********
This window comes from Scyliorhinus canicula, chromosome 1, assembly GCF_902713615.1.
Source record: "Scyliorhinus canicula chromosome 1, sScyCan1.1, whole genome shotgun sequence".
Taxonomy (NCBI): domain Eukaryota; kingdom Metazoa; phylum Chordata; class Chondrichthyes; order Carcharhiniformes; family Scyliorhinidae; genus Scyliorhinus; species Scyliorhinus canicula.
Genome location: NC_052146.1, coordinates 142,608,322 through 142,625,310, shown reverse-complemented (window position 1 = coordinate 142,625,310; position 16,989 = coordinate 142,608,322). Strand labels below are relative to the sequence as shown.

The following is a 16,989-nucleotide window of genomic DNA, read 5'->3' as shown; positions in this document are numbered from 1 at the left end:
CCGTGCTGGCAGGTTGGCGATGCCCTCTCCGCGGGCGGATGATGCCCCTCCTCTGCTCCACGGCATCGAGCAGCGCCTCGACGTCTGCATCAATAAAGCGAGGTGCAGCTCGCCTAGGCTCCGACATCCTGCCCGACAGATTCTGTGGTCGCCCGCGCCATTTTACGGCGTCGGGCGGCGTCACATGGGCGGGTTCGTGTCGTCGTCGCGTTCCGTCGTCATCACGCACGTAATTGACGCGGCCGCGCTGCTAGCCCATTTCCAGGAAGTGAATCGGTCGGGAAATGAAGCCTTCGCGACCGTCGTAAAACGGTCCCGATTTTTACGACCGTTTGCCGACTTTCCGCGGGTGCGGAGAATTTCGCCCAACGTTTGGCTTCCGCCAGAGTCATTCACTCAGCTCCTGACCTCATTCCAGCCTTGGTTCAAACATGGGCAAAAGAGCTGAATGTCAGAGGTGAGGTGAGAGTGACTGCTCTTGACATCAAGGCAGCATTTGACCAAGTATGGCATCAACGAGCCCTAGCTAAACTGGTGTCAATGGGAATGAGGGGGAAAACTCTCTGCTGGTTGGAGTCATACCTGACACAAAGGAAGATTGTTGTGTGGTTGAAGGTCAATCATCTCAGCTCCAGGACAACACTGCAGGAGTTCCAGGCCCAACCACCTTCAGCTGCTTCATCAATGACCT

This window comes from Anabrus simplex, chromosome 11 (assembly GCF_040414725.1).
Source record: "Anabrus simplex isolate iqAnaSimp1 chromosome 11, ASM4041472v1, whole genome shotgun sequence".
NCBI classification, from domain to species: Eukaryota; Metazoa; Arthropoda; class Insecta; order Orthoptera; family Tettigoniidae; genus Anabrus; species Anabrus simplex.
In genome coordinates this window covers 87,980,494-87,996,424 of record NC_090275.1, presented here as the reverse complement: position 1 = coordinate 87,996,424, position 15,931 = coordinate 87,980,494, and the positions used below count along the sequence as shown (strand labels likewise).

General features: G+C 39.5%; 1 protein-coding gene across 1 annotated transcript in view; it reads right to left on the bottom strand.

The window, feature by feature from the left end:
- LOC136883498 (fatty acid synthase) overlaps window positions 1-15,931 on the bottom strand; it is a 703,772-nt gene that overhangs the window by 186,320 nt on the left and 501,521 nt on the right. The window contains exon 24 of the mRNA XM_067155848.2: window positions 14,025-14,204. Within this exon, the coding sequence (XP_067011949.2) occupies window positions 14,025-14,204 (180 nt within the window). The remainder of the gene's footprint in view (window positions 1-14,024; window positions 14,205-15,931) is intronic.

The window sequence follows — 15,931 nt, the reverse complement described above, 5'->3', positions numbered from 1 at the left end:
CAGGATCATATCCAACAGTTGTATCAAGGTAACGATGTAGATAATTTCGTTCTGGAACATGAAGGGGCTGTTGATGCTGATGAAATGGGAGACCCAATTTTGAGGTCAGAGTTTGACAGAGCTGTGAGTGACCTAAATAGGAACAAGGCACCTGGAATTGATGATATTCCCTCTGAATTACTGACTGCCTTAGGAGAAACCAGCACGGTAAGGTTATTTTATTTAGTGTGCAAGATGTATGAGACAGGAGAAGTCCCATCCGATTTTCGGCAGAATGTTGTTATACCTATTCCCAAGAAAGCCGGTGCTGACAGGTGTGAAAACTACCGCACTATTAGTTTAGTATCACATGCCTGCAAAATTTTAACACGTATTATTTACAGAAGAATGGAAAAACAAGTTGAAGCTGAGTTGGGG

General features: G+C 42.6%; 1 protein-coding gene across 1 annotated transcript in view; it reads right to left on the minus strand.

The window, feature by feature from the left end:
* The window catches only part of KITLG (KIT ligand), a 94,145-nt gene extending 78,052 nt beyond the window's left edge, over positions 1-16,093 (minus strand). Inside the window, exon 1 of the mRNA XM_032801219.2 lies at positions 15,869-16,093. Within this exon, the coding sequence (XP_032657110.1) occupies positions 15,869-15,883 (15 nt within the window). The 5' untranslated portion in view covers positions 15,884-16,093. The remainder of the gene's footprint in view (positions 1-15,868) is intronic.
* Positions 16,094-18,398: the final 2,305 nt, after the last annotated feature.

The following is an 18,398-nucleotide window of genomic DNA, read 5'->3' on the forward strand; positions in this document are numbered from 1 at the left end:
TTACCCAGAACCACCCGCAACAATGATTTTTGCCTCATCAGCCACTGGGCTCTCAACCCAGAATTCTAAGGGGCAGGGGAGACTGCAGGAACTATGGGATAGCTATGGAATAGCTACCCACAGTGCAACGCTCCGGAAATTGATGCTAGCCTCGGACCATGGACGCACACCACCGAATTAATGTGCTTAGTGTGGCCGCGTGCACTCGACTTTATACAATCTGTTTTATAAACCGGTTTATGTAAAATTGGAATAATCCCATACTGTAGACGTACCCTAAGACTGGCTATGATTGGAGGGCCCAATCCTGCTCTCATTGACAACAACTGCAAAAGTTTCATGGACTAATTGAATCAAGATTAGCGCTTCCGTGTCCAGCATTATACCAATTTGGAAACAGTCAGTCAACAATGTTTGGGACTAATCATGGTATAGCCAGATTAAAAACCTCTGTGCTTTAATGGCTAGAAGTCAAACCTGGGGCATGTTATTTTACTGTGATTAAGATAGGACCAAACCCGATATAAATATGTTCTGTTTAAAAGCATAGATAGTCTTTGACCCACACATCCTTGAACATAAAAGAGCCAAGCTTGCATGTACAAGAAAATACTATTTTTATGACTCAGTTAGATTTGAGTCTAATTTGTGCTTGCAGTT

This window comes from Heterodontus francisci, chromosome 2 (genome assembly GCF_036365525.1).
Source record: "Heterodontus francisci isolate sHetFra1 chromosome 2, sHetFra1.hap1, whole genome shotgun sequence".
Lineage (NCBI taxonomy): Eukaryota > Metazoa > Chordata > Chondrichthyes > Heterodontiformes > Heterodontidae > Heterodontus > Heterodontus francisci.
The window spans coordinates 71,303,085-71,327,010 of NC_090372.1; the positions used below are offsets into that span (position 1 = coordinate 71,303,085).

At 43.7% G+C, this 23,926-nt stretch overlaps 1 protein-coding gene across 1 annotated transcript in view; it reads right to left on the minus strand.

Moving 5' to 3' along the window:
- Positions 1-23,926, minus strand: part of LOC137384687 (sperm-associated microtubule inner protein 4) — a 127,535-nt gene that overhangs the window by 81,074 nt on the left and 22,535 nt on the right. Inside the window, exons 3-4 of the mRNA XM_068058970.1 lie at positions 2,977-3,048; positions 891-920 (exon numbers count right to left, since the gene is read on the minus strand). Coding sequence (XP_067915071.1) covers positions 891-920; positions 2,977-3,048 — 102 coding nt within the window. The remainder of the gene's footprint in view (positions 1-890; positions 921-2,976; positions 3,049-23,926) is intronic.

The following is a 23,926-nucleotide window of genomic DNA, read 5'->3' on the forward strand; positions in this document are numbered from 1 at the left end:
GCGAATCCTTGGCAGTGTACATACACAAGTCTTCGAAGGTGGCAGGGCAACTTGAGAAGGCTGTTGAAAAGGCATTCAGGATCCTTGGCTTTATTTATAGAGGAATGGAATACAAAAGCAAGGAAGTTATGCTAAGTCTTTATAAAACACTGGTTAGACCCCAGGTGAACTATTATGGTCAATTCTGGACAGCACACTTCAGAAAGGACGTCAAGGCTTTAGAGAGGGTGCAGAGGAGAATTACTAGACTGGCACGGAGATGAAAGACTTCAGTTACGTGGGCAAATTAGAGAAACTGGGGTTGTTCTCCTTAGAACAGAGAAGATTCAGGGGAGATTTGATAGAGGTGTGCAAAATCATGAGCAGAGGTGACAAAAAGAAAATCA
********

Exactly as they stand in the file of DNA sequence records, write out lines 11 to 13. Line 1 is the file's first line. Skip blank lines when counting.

General features: G+C 39.5%; 1 protein-coding gene across 1 annotated transcript in view; it reads right to left on the bottom strand.

The window, feature by feature from the left end:
- LOC136883498 (fatty acid synthase) overlaps window positions 1-15,931 on the bottom strand; it is a 703,772-nt gene that overhangs the window by 186,320 nt on the left and 501,521 nt on the right. The window contains exon 24 of the mRNA XM_067155848.2: window positions 14,025-14,204. Within this exon, the coding sequence (XP_067011949.2) occupies window positions 14,025-14,204 (180 nt within the window). The remainder of the gene's footprint in view (window positions 1-14,024; window positions 14,205-15,931) is intronic.